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Chairman of Organ and Tissue Authority's advisory board resigns

16/06/2015
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Morning television presenter David Koch has resigned as chairman of the Organ and Tissue Authority's advisory board.He announced his resignation during a live broadcast of Channel Seven's Sunrise on 28 May.Mr Koch criticised assistant health minister Fiona Nash, who has ordered an investigation because transplant rates of tissue (including about 2,000 eye donations) "have not increased as quickly as intended".On Sunrise on 28 May, Mr Koch defended progress on donation rates as "world-class" and told Ms Nash to "get a backbone"."You didn't even ring me as chairman of the advisory council to get my view or even tell me it's coming," he said."Obviously I've got no choice but to resign from the position and actively counter the tripe dished out by a whole bunch of rich lobbyists that just talk and do nothing."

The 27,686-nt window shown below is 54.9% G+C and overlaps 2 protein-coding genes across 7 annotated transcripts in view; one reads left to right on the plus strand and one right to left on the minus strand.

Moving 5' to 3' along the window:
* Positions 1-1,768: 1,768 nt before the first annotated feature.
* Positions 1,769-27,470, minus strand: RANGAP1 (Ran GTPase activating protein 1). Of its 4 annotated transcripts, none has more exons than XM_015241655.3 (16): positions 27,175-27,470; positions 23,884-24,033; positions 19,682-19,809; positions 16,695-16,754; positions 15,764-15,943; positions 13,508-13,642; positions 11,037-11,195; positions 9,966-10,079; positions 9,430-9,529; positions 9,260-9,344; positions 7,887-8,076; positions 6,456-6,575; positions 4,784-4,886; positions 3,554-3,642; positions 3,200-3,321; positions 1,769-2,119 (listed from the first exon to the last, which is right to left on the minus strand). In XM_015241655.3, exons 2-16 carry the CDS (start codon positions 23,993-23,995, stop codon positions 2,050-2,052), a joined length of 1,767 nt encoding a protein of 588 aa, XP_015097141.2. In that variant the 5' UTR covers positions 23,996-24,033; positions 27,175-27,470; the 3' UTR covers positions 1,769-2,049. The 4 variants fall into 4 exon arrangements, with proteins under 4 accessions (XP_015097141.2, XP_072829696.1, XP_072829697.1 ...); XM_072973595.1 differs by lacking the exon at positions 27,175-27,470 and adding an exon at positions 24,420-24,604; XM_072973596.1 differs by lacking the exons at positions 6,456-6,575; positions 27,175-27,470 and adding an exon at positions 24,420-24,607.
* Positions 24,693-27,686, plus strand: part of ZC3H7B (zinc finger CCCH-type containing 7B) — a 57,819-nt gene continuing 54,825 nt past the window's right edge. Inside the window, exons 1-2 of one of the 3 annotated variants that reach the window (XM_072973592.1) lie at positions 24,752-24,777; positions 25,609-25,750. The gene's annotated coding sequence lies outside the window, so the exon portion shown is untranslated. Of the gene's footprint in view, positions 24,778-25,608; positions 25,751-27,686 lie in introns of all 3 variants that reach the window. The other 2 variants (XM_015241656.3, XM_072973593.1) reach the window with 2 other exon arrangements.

Mr Koch was responding in part to reports on two of his own network's programs, Seven News and Today Tonight, which ran segments on the night before that Mr Koch said were highly critical of the reform of Australia's organ and tissue donation system.He told viewers that the segments had presented figures that were selective, which had "really, really annoyed" him.One statistic presented was that Australia ranked 19th in world organ donation rates, behind countries such as Croatia, Latvia and Estonia.However, Mr Koch said that overlooked the fact that Australia's donation rank had risen from 32nd to 19th since the Organ and Tissue Authority was launched in 2009.That jump in the ranks was the equivalent of those experienced by world leaders such as Spain and the United Kingdom in their first six years of reforms, he said.Further, the segments claimed that the organ donation system had cost $250 million, which one [unnamed] professor claimed was money that was not well spent.However Mr Koch said the $250 million figure was spread over six years, and was offset by the vast savings transplants made for the country's hospital systems. The extra kidney transplants alone had saved hospitals $25 million a year, he said.Mr Koch accused the federal government of caving in to pressure from lobby group ShareLife, which has criticised reforms of Australia's organ and tissue donation system.A spokeswoman for ShareLife said: "We're disappointed that Kochie has chosen to attack people rather than sticking to the facts. We do have a vested interest in an inquiry - we think Australians need to know why our organ donation rate is so low after so much money has been invested to turn it round."The assistant federal health minister, Ms Fiona Nash, said later on 28 May: "I note the resignation of David Koch from his position as advisory board chairman of the Organ and Tissue Authority following the announcement of an independent review aimed at improving organ donation rates in Australia."The review has been welcomed in a media statement from the Organ and Tissue Authority."The Organ and Tissue Authority was informed of the review more than a week ago and had input into the terms of reference."Mr Koch's unexpected resignation is a loss to the organisation."The review is seeking to establish if there is anything else we can do to improve organ donation rates in Australia and save lives."It is always unfortunate to lose people of Mr Koch's calibre from such a good cause. I acknowledge the great contribution Mr Koch has made to support increased rates of organ donation in Australia and would welcome his input into the review."

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